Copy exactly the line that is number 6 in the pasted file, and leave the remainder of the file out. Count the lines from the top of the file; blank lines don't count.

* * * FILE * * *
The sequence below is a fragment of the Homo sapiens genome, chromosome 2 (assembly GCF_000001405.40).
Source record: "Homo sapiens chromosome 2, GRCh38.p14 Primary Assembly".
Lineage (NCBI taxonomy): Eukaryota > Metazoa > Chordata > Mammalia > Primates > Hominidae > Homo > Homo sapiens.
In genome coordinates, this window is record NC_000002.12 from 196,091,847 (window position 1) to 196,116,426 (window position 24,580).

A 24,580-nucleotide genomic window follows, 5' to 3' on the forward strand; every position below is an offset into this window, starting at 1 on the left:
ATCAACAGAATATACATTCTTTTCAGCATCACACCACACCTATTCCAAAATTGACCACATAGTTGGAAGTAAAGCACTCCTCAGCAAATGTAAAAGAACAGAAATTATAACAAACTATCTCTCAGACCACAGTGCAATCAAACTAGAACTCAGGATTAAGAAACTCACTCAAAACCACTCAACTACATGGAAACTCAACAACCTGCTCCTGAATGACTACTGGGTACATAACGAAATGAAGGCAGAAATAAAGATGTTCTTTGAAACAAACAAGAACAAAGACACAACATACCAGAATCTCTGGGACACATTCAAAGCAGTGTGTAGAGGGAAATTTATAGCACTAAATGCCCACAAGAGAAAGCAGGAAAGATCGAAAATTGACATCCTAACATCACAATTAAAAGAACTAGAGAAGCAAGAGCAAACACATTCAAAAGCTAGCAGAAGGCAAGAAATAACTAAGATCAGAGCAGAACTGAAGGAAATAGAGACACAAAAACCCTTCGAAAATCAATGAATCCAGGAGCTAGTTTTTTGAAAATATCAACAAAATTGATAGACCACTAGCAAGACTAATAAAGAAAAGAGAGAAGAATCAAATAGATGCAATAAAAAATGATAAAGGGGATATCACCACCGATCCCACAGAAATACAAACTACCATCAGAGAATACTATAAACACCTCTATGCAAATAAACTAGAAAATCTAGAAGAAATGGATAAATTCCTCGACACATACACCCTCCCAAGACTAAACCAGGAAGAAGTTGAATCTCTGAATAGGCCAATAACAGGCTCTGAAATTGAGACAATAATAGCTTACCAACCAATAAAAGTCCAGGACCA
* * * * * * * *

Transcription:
ATCAACAGAATATACATTCTTTTCAGCATCACACCACACCTATTCCAAAATTGACCACATAGTTGGAAGTAAAGCACTCCTCAGCAAATGTAAAAGAACAGAAATTATAACAAACTATCTCTCAGACCACAGTGCAATCAAACTAGAACTCAGGATTAAGAAACTCACTCAAAACCACTCAACTACATGGAAACTCAACAACCTGCTCCTGAATGACTACTGGGTACATAACGAAATGAAGGCAGAAATAAAGATGTTCTTTGAAACAAACAAGAACAAAGACACAACATACCAGAATCTCTGGGACACATTCAAAGCAGTGTGTAGAGGGAAATTTATAGCACTAAATGCCCACAAGAGAAAGCAGGAAAGATCGAAAATTGACATCCTAACATCACAATTAAAAGAACTAGAGAAGCAAGAGCAAACACATTCAAAAGCTAGCAGAAGGCAAGAAATAACTAAGATCAGAGCAGAACTGAAGGAAATAGAGACACAAAAACCCTTCGAAAATCAATGAATCCAGGAGCTAGTTTTTTGAAAATATCAACAAAATTGATAGACCACTAGCAAGACTAATAAAGAAAAGAGAGAAGAATCAAATAGATGCAATAAAAAATGATAAAGGGGATATCACCACCGATCCCACAGAAATACAAACTACCATCAGAGAATACTATAAACACCTCTATGCAAATAAACTAGAAAATCTAGAAGAAATGGATAAATTCCTCGACACATACACCCTCCCAAGACTAAACCAGGAAGAAGTTGAATCTCTGAATAGGCCAATAACAGGCTCTGAAATTGAGACAATAATAGCTTACCAACCAATAAAAGTCCAGGACCA